CURRENCIES IN CONTEXT
The US Dollar Index held its ground at the 106.7 level, maintaining its position near a two-week high. This stability was closely linked to the substantial surge in US Treasury yields, spurred by robust economic data affirming the strength of the US economy. During the third quarter, the US economy exhibited noteworthy growth, with the primary driver behind this expansion being robust consumer spending. While expectations suggest the US Fed will keep interest rates unchanged in its upcoming policy meeting, there is a consensus that the central bank will keep interest rates elevated for an extended period.
In tandem, the US dollar’s strength found support from the euro’s weakened performance, which was influenced by a less optimistic economic outlook within the eurozone. Additionally, the ECB appears to be shifting away from pursuing further interest rate hikes.
Conversely, the British pound experienced a decline, slipping below the $1.21/£ threshold to reach its lowest level since 3 October. This drop followed the release of discouraging UK economic data earlier in the week, combined with signs of waning inflationary pressures. This situation solidified expectations that the Bank of England will likely maintain its current interest rates in its forthcoming policy decision. Notably, a flash purchasing managers index (PMI) survey indicated a contraction in the British economy during October, primarily due to contractions in both the service and manufacturing sectors.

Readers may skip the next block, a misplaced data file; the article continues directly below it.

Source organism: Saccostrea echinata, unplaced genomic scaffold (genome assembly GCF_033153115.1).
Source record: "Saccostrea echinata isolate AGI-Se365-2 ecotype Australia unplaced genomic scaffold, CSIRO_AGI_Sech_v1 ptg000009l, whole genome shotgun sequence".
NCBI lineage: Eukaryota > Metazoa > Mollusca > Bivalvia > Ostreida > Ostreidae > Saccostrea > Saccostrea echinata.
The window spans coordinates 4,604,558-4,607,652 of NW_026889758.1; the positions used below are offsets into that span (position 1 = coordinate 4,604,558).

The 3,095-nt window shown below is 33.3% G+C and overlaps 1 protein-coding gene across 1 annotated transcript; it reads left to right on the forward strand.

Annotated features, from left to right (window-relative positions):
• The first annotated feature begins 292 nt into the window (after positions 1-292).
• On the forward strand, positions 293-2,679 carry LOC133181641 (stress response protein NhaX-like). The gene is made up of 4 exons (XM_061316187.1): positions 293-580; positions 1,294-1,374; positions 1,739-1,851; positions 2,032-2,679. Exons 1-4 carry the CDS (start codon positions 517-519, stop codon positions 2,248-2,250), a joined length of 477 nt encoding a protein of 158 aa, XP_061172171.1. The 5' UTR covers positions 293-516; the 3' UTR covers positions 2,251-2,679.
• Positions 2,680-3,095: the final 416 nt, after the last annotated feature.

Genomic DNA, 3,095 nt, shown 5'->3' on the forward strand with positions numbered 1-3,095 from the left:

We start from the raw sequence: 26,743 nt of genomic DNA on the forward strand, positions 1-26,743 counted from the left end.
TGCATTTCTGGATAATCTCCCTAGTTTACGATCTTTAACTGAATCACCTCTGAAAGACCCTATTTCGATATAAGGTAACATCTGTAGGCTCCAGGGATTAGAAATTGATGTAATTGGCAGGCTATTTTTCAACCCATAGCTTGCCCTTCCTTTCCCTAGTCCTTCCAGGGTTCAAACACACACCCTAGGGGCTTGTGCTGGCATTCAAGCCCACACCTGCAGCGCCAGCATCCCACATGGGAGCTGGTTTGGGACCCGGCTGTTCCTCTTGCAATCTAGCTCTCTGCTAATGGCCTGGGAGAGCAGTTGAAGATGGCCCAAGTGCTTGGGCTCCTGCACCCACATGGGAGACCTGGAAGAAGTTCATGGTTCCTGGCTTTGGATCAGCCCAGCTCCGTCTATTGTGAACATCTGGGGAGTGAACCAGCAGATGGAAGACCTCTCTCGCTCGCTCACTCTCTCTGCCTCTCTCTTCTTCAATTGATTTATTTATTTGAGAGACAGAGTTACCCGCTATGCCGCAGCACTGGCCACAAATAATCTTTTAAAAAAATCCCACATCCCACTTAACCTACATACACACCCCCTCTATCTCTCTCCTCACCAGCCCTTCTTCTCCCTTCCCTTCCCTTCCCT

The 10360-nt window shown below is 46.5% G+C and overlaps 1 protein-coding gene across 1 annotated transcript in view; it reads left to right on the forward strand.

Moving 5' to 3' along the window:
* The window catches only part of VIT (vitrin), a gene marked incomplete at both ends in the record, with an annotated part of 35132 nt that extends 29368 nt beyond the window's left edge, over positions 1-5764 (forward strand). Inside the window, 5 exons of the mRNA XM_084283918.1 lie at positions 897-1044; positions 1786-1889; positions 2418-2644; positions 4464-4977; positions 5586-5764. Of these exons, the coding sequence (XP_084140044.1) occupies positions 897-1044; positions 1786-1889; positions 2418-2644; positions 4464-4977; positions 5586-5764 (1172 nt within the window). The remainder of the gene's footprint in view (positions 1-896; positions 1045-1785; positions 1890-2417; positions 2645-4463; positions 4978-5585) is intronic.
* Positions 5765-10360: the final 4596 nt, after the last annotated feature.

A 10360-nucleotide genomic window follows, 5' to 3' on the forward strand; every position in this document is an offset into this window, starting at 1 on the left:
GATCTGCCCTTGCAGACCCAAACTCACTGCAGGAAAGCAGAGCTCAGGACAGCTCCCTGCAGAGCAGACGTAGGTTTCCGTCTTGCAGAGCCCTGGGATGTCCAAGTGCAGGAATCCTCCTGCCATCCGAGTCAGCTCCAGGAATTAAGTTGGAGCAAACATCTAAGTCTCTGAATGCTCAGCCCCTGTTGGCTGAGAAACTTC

The South African rand was observed trading around R 19.00/$, remaining near the four-month low recorded on 5 October, following a volatile week for the currency. Sentiment was driven by the prevailing risk aversion due to the deepening crisis in the Middle East, with potential repercussions for the global economy. Additionally, investors were pondering the possibility of higher US interest rates being sustained over an extended period. Fed Chair, Jerome Powell, commented on the strength of the US economy and the potential need for tighter borrowing conditions to control inflation, with market interest rates playing a role in this scenario.
On the domestic front, South Africa’s inflation rate rose to a three-month high of 5.4% in September, primarily due to the increasing prices of food and energy. This data supported the argument for the South African Reserve Bank to also maintain elevated borrowing costs.
The rand is trading at R18.92/$, R19.99/€ and R22.96/£.
Sources: IMF October global outlook report, Trading economics and Investing.com.